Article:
by Rabia Javed 15 April 2020
How many nuclear weapons can India make with its existing fissile material stockpile? It was estimated in a report published by Dawn that India has enough fissile material to produce 2,000 nuclear weapons. Also, the paper published back in 2014 by Dr. Mansoor Ahmed, a Pakistani nuclear analyst, assessed that India’s fissile material stockpile included 800 to 1,000 kilograms of Weapon-Grade Plutonium (WGPu), 2 metric tons of highly enriched uranium (HEU), and 15 metric tons of Reactor-Grade Plutonium (RGPu). He further analyzed that Hindustan could produce 250 warheads from WGPu, 40 from HEU (gun-type implosion devices, not thermonuclear weapons), and 1,875 from RGPu—for a total arsenal of 2,165 nuclear weapons.
That quest by India, which is seeking the role of a world power and amassing its nuclear weapons assets, cites hegemonic designs. More importantly Hindustan’s pursuit of membership in — the Nuclear Suppliers Group (NSG) — is fully driven by prestige and to secure legitimacy for its de-facto nuclear weapon status. It is also about making more easier ways to enrichment, reprocessing and advanced reactor technologies that has been, so far, denied to New Delhi and larger access at high-end dual use technologies that are not shared outside the 48-member group.
Mark Hibbs, senior associate in Carnegie’s Nuclear Policy Programme, has suggested that the NSG should “continue with the process of fact-finding and consensus building” before India’s case for membership is accepted. Any informed and objective fact finding mission designed to examine India’s credentials for membership, would promote the principles of non-proliferation. Furthermore, it shall validate the arguments made by critics regarding the attempt of Harrods sale of nuclear technology to India via the Indo-US civil nuclear deal. Importantly, this NSG waiver is under the attention because of a key reason- both countries have joined by making a unique entry by lifting of sanctions and trade prohibitions from the U.S. This deal is paving an easy way for India towards massive defence developments in advance armaments and military technologies. The above all predicts that the deal was, primarily, for cooperation and for lucrative business.
John Carlson in one of his papers asserted through empirical evidence that Indian safeguard agreement coupled with the separation plan does not fall under the policies of existing rules. It is also believed that the existing arrangement shows an unverified grey zone between military and civilian materials. Also, the measurements taken by India are not adequate to validate that it is not using the safeguarded material to fulfill its military needs. The overlap between civilian and military nuclear activities is likely to intensify as India scales up its nuclear power program and its enrichment and reprocessing industries. The deficiencies in the structural setup being explained by John Carlson pose a real threat of diverting peaceful technology for military purposes with a question mark on the support India is getting for its entry in the export control groups.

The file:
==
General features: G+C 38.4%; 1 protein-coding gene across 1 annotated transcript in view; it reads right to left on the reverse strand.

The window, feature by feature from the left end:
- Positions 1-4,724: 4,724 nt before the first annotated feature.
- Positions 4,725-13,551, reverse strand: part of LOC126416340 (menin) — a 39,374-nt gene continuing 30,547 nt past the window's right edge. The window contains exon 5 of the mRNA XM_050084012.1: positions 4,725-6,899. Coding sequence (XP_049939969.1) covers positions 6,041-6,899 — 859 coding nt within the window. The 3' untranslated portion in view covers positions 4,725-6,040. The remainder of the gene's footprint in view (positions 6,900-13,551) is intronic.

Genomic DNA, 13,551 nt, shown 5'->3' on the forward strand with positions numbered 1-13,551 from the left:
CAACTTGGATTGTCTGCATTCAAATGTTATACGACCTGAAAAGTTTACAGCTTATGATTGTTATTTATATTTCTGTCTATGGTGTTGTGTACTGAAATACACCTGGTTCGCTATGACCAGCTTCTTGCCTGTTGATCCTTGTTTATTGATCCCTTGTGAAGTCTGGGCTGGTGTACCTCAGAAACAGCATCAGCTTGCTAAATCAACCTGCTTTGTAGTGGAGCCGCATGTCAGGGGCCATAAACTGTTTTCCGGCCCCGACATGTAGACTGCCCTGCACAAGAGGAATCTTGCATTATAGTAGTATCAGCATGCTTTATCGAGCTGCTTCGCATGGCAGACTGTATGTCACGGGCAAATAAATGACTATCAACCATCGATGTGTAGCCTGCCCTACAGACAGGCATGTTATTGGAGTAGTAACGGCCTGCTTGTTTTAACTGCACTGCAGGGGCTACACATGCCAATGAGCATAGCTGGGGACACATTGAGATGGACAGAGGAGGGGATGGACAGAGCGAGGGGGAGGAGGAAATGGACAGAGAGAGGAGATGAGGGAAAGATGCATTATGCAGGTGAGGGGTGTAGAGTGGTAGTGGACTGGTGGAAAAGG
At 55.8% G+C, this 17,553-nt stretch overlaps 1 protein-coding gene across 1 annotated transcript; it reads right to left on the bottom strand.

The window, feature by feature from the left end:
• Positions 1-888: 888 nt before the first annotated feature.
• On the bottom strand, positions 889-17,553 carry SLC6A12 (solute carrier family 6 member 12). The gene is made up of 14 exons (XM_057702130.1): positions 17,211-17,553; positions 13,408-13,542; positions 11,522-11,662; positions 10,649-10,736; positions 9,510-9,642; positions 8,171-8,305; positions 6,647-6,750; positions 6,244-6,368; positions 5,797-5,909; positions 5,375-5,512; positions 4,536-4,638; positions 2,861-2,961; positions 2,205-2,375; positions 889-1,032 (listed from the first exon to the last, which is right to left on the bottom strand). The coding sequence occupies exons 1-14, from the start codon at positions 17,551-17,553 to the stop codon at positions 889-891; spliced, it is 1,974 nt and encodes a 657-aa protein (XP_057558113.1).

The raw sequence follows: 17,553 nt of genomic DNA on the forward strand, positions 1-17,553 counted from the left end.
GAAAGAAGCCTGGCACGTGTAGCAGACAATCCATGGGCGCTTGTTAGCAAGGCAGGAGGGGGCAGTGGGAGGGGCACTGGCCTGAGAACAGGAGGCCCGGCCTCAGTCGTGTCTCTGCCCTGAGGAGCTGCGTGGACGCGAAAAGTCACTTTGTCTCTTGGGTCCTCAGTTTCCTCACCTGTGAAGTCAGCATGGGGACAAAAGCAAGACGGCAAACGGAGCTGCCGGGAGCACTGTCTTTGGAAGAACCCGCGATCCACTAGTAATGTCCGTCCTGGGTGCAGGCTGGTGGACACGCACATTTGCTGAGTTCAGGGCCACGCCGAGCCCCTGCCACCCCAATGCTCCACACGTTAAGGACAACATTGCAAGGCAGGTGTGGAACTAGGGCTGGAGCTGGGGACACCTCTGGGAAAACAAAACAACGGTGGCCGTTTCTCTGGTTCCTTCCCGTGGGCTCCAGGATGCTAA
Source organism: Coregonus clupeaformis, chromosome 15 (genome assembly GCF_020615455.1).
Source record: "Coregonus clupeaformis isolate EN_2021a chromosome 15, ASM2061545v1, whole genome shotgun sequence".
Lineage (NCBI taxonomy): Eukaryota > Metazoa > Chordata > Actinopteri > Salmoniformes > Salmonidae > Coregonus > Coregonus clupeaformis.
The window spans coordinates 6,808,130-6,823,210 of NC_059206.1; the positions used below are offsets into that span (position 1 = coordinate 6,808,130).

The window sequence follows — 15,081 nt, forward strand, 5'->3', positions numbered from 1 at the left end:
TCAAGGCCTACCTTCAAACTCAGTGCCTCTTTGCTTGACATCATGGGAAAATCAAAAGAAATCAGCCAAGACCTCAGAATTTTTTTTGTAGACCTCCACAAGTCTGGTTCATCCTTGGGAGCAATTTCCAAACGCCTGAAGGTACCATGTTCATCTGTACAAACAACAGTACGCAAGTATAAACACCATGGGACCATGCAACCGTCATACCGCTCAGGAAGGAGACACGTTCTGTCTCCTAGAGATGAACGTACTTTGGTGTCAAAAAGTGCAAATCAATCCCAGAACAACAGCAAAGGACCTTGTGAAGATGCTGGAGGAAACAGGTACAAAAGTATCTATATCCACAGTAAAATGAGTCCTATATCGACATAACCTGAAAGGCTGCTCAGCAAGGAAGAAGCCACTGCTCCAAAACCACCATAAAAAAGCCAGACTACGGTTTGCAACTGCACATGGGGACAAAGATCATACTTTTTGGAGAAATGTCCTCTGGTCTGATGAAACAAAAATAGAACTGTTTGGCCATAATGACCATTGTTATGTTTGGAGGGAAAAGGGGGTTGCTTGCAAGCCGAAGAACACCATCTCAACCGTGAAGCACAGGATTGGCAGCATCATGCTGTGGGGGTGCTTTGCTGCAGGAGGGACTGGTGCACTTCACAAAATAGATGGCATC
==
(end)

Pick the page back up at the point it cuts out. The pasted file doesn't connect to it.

A re-look at the need for India’s NSG admission is essential for practical reasons. New Delhi has largest unsafeguarded civil nuclear and unsafe military programme in the world. Under the International Atomic Energy Agency (IAEA) nuclear separation plan, India included only those facilities on the civilian list and offered them for safeguards “that, after separation, will no longer be engaged in activities of strategic significance.” Under such circumstances New Delhi has been able to maintain a large number of fissile material production, nuclear fuel cycle and associated facilities outside IAEA safeguards. A disturbing fact emerges concerning how International Atomic Energy Agency (IAEA) safeguard inspections are carried out in India. Have the facilities in India been inspected? Were any accounting discrepancies detected?
Furthermore, the concerns of many NSG members on issue of unsafeguarded nuclear reactors have not been alleviated, especially on PHWR’s which can be used for military purposes. Adding to this, India’s de facto observance of CTBT conflicts with reliable reports of India secretly building a large-scale enrichment complex, potentially to be utilized for developing and testing thermonuclear weapons. New Delhi’s current position in the nuclear domain also contradicts with NSG’s non-proliferation objectives. For instance, NSG bans transfer of Enrichment and Reprocessing to non-NPT states, whereas India contends it stands eligible. The bottom line is that the much-hyped nuclear non-proliferation record which India claimed to be more peaceful in nature has numerous backrows and loopholes that are usually overlooked.
Lastly, there arises a question that merits further scrutiny: is the true purpose of nuclear weapons for India merely deterrence? Thus, the threat of a potentially more aggressive Indian nuclear posture has put an additional strain on an already rocky situation in South Asia.